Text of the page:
so quit yer bellyachin'

      • Re: (Score:2, Insightful)

        by AkiraRoberts (1097025)
        Having spent a painful few months with Unidata Query Language, I have to say I much prefer SQL. That experience was somewhat less than fun. As for SQL, it's been quite a while since I picked it up, but I recall that it took me all of an hour to get comfortable enough to do damage. And now, some 10 years later, I haven't even come close to exhausting its possibilities. Perhaps that's the reason for its popularity - a nice balance of ease and extensibility.

        When it comes to books though, I have a fondness fo
    • Re: (Score:3, Informative)

      by abigor (540274)

      It's mainly because SQL was the first (only? someone correct me) language to implement Codd's relational model, via the tuple calculus. The relational model is of course the basis for relational databases, so the idea was SQL would be provably correct in its representation of the relational model. There is a document called The Third Manifesto that details why this is not the case, and makes some suggestions for the way forward, but I don't remember much else about it.

      • by hey hey hey (659173) on Monday June 01, 2009 @06:28PM (#28174913)
        It's mainly because SQL was the first (only? someone correct me) language to implement Codd's relational model, via the tuple calculus.

        Hardly. Quel [wikipedia.org] predates SQL, and was superior in almost every way. However, SQL had IBM behind it, and Quel just had UC Berkeley (guess who won that battle).

        • by abigor (540274)

          Yes, I knew someone would correct me, thanks ;)

          Anyway, my point was that any new language would have to have a similar relationship to the relational model that SQL and I assume Quel do.

    • Re: (Score:3, Interesting)

      by TCM (130219)

      There's even a choice of shell scripts: sh, csh, bash, ksh, zsh, etc.

      Objection!

      You use different shells for different interactive properties. Scripts should be written for #!/bin/sh. And yes, that's /bin/sh to you, no /bin/sh == /bin/bash perversion.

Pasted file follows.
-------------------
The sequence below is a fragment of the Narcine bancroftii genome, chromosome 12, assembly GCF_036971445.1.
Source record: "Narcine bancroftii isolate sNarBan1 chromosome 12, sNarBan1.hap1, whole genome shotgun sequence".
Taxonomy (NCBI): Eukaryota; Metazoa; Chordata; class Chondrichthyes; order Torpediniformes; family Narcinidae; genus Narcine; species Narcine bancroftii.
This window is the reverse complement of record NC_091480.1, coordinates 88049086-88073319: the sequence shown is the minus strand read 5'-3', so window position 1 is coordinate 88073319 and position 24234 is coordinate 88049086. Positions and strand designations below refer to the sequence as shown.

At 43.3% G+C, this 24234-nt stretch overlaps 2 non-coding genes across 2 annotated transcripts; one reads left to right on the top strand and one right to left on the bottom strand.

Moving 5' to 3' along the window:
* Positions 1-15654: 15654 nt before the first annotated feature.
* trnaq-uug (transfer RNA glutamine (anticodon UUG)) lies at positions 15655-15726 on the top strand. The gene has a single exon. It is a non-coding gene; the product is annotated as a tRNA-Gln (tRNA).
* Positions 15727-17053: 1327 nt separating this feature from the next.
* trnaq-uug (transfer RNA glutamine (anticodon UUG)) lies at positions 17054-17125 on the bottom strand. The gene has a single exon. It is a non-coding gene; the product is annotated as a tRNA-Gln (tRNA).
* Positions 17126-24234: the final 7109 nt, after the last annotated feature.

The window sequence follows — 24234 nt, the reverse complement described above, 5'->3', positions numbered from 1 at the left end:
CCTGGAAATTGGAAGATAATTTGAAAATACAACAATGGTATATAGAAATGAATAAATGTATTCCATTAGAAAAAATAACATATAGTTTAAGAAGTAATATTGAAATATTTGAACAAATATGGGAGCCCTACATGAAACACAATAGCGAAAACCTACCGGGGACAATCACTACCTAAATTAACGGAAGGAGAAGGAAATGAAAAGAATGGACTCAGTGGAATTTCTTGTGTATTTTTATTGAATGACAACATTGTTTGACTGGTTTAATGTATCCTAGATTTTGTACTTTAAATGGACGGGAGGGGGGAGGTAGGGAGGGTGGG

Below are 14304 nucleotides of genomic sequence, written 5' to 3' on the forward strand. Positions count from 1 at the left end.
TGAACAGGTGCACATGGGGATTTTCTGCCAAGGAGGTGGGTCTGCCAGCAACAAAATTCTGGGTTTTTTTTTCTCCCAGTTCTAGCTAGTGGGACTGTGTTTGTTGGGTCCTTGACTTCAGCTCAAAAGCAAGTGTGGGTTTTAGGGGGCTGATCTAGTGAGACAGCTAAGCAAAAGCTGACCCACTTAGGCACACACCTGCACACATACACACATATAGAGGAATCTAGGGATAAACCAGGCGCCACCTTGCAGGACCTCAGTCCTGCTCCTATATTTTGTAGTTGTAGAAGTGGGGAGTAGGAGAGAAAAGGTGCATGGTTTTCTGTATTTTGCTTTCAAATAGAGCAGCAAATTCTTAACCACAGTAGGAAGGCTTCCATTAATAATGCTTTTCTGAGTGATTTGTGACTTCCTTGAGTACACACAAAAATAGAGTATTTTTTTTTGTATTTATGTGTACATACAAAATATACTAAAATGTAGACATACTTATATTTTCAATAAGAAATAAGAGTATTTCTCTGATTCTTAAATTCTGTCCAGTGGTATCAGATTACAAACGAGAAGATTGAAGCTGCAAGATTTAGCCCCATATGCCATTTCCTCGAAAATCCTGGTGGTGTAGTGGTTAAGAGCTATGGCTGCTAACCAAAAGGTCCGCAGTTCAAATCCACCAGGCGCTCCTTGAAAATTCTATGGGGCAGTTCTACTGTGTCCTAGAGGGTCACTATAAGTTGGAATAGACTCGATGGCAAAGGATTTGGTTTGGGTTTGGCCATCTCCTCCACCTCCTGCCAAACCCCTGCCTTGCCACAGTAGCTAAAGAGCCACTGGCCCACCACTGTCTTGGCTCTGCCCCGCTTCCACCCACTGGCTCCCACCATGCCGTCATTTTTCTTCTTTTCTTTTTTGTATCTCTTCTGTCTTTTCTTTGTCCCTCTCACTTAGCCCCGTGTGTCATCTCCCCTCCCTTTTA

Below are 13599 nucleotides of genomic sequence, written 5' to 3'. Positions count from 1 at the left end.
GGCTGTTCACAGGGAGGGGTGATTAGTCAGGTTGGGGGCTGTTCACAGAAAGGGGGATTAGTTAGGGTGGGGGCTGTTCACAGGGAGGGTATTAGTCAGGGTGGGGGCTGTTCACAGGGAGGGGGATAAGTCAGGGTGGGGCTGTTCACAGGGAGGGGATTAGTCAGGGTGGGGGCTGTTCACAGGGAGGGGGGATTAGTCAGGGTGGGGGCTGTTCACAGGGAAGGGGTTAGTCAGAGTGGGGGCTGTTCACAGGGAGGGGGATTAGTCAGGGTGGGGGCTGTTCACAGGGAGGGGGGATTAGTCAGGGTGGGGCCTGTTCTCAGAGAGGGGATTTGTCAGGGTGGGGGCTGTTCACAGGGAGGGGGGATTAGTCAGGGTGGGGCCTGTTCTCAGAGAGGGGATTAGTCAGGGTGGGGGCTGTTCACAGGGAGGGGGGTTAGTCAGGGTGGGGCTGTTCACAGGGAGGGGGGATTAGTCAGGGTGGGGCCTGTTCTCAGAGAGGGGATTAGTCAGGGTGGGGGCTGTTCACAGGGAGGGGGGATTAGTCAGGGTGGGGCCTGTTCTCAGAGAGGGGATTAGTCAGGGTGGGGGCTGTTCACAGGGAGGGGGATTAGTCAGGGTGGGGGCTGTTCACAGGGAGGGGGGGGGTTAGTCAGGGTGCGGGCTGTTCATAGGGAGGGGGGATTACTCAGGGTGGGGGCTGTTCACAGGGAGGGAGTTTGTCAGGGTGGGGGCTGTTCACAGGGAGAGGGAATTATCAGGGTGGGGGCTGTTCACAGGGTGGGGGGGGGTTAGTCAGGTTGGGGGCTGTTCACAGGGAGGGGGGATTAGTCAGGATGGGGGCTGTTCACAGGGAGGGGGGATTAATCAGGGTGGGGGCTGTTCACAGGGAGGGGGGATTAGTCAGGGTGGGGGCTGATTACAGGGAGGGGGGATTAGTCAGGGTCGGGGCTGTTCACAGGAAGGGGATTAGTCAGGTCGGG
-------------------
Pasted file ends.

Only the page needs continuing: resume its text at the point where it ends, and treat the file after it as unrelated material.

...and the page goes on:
• by nurb432 (527695)

      Because it works, well.

    • by Tablizer (95088)

      There are a gazillion programming languages...Why are there no [common] alternatives to SQL?

      Indeed! Over at the c2.com wiki we've been wondering that also. We've listed several limitations or annoyances of SQL that are not inherent to relational theory itself.

      I've even created my own draft relational query language called SMEQL ("smeegol") roughly based on an old IBM experimental language called "Business System 12" that has a functional programming feel and is more re-composable than SQL.

      Another option is

    • Re: (Score:3, Informative)

      by Hognoxious (631665)

      But only one SQL.

      I know for a fact that isn't true. I work with SAP, which uses a slightly odd dialect/subset of it.

  • New alternatives are popping up constantly but I'm going to go out on a limb and say that SQL is going to be around for a long time.

    That's pretty much guaranteed. COBOL is still around.

    There absolutely are better alternatives, for almost every situation. No one in their right mind starts a new system in COBOL [coboloncogs.org], when they have a choice.